July 25, 1943: President Roosevelt intervenes in the planned Pacific Electric Railway strike, saying that he did not want to use Army trucks to transport war supplies.
The strike centered on a raise of 13 cents an hour, which has been approved by the company, but the government’s board to stabilize wages and prices had only permitted an increase of 3 cents an hour, The Times said.
Orson Welles and Joseph Cotton are presenting the Mercury Wonder Show, an evening of magic tricks, as a benefit for the Assistance League.
Kyle Palmer, one of the main forces in the career of Richard Nixon, the columnist who agitated relentlessly for internment of the people of Japanese ancestry, writes a front-page piece criticizing what he calls delays in the U.S. war with Japan.
Inevitably, [Gen. Douglas] MacArthur is destined to occupy a place of controversy in history.
By some contemporaries, he is regarded as our greatest military mind; by others this estimate is ridiculed.
As to the latter attitude, there is a similarity of expression and singular unoriginality of view which might lend color to a suspicion that a deliberate effort is being made to belittle the general and his military worth.
Tom Treanor, who was killed covering the liberation of France, flies into Cairo:
Those passengers who succeeded in slipping into a light coma while they sat upright on their bucket seats are waking up now with an earache as the ship is sliding out of altitude fast. They suddenly snap to attention with a puzzled expression on their faces, reach for their ears, smile sheepishly and look out the window.
The five nurses, while everybody regards them fixedly to see if they are going to take out a cigarette which can be lighted by some gallant gentleman, are getting out their vanity cases and preparing to give themselves an early morning refresher course in cosmetics.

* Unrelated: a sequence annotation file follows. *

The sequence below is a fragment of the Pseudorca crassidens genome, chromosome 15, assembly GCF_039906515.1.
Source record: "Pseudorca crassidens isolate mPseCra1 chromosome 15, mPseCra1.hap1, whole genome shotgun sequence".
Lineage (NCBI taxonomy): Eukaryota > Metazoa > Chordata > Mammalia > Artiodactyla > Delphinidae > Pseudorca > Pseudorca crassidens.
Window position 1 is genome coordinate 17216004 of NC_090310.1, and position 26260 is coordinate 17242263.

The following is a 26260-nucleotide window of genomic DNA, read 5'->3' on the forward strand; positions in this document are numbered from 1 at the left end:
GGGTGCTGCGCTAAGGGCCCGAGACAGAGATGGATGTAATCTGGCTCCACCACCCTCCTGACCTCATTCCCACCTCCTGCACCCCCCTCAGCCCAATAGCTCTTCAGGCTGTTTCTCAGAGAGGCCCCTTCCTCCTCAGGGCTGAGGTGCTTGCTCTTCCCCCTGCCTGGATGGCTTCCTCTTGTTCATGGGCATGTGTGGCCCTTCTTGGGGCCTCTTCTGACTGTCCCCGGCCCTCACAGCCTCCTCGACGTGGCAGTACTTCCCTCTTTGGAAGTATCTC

While they go through these motions, we look shyly out the windows where the genuine tourist pyramids are now sharp against the white-blue horizon and Cairo, big and sprawling, lies around the Nile.
Longtime columnist and reporter Timothy G. Turner writes an excellent profile of Los Angeles County Sheriff Eugene Biscailuz. Be sure to read it.
Very interesting story about Kyle Palmer “eminence grise”
Another person, politician, was Roscoe Dow (ex mayor of Santa Monica) “eminence grise” still had immense power well after his term/s in Santa Monica. At one time he, literally, had all of the keys to the bunkers embedded in the palisade cliffs along the coast of Santa Monica , north. A interesting story in its own right) It would be very interesting to find out what the LA Times wrote about roscoe Dow in the 1930’s and 40’s . Rumor has it that the DA of Los Angeles tried on several occasions to indict him. When Roscoe Dow died, Earl Warren ex governor of CA and later Chief Justice of the Supreme Court called Dow’s house to offer his condolences. Roscoe Dow and his influence, might be a “story” on its own merit.
We try to void rumors at the Daily Mirror because they are apt to be problematic — note the Ted Healy experience. Historically speaking, The Times’ coverage of Santa Monica was sporadic. Sometimes there is quite a bit, other times, very little. Rather like Long Beach.
How true! All nature did freeze at the piercing glance of Welles!
But to have seen the stare live — and from a safe distance. It might have turned the audience into pillars of salt.
Those all-expense trips to Mexico sound pretty good. I wonder where the planes flew, burning critically important avgas during wartime? Maybe they used tequila instead.